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This is How You Survive a Food & Drink Festival

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Today’s blog post is from Caitlin Van Horn from Allentown, NJ. She’s hoping that her article about surviving a food & drink festival will save countless lives and help Bourbon & Banter readers get home safely. If you would like to read more from Caitlin please let us know in the comments and make sure to share her post with your friends. If we get enough positive feedback we might just make her a regular contributor here on Bourbon & Banter.

Your Alcoholism Is Our Art Photo

Welcome to summer, sweltering season of The Festival. You’ve probably got how to survive summer musical festivals down (yes to rain boots, no to children and skipping out on sunscreen), but once you add alcoholic beverages and food to the mix, things can get a little dicey. No one wants to head home accidentally drunk with an empty wallet, and without having tasted half the things that made you want to go in the first place—but rest assured, I’ve got you covered.

Research: Chances are, wherever you’re going will be absolutely stocked with amazing drinks. And that’s great! But going in blind will leave you more overstimulated than a Midwestern tourist in Guy’s American Kitchen and Bar. At events like GoogaMooga and SAVOR, there’s just so much going on that without a little foreknowledge, you’ll be unhappily drinking swill and missing out on the limited release everyone’s amped about.

-Plan: Once you know what you want to see, figure out how you’re going to do that. Certain things will run out—if something’s high on your list and Twitter can’t shut up about it, you should try getting there first. This is especially true for out-of-town distillers or companies with limited distribution, things not available on the regular menu, and anything that rhymes with “sappy tan wrinkle”.  (Oh, PS: Don’t starve yourself the day of. No one likes a cranky, hypoglycemic foodie.)

-Budget: No. Seriously. Places that have their offerings a la carte will make the contents of your wallet disappear faster than a fresh batch of cronuts. You should already be prioritized as far as what you want to see, so focus on that, and go for the smaller-sized offerings so that you can try more. Oh, and a word about seconds? Don’t. If it’s that good, you’ll hunt down the purveyor after the festival, when their prices are cheaper and the portion is probably bigger.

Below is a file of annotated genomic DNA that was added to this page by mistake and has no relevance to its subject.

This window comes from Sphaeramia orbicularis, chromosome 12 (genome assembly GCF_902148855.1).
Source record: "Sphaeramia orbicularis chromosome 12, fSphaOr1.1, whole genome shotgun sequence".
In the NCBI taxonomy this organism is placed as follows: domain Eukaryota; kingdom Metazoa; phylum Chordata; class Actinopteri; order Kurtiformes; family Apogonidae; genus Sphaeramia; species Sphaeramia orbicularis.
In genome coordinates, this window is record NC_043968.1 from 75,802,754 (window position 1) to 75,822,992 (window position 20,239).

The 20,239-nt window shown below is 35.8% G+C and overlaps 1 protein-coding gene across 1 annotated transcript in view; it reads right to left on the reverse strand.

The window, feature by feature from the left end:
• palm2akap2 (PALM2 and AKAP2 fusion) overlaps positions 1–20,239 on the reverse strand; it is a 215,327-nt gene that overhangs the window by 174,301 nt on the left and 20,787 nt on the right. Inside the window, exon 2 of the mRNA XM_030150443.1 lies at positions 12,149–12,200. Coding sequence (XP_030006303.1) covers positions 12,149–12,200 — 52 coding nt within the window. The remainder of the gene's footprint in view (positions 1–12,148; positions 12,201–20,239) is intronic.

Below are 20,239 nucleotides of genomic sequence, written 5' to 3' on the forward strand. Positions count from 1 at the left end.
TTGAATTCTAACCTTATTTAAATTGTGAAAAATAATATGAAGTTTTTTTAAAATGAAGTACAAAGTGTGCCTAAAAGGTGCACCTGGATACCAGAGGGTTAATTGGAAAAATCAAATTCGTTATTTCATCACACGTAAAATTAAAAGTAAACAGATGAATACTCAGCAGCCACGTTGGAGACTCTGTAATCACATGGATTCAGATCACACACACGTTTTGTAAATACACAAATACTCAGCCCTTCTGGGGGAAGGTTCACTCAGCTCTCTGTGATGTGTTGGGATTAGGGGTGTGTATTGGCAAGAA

Don’t like it? Ditch it. You’re not going to hurt the chef or the brewmaster or the artisanal caramel maker’s feelings. Many festivals will have tall silver buckets to rinse out your glass or dump out that ounce of white dog that you just weren’t crazy about. Use them. Your stomach can hold about 2-4 liters of fluid, and it should mostly be the good stuff.

This is How You Survive a Food & Drink Festival

Greensward: Murray’s Cheesemaster Reserve. Snapped at SAVOR so I could remember how tasty it was.

-Document. Yes, yes, I know “eat it, don’t Tweet it!” Fair point, if it’s going to get in the way of your enjoyment of the culinary in front of you. I’ve definitely let my eggs congeal at brunch as I tried to find the right Instagram filter, and I’m loathe to let it happen again. However, you might be eating and drinking so much that in the next few days those killer smoked old fashioned slip from your memory. A quick snap on your phone (you don’t even have to post it!) or a jot down in a notepad (do they still make those…?) can jog your memory. 


Caitlin Van Horn Photo

Having a fangirl moment with Sam Calagione (of Dogfish Head) at SAVOR.

For the love of God–eat! Drink! Be merry! This seems like it’s obvious, but it needs to be said. Try new things! This is the place to do it. Raw pigeon? Oysters?  Washed-rind cheeses that smell like both a barn AND a swamp? Go wild. And, seriously, no one at a culinary festival gives a shit about your diet—so you shouldn’t either! The gym will be there tomorrow, but all of that food and hooch won’t be.

Parting shots: Don’t be afraid to snap a few picks with your favorite distiller, founder, etc, and nothing fixes a food baby and a hangover like some Tums and Fernet. 







About the Author

Caitlin Van Horn


Caitlin Van Horn is a recent graduate and freelance writer doing PR by day and writing about books and booze by night. After spending four years in an commercial bakery, she can make a mean bear claw. During a Very Dark Time in college, she drank a lot of vodka gimlets, but from there it was a quick switch to whiskey sours and, currently, Boulevardiers. Every time she gets sent a vodka-cranberry at a bar, her soul withers a little.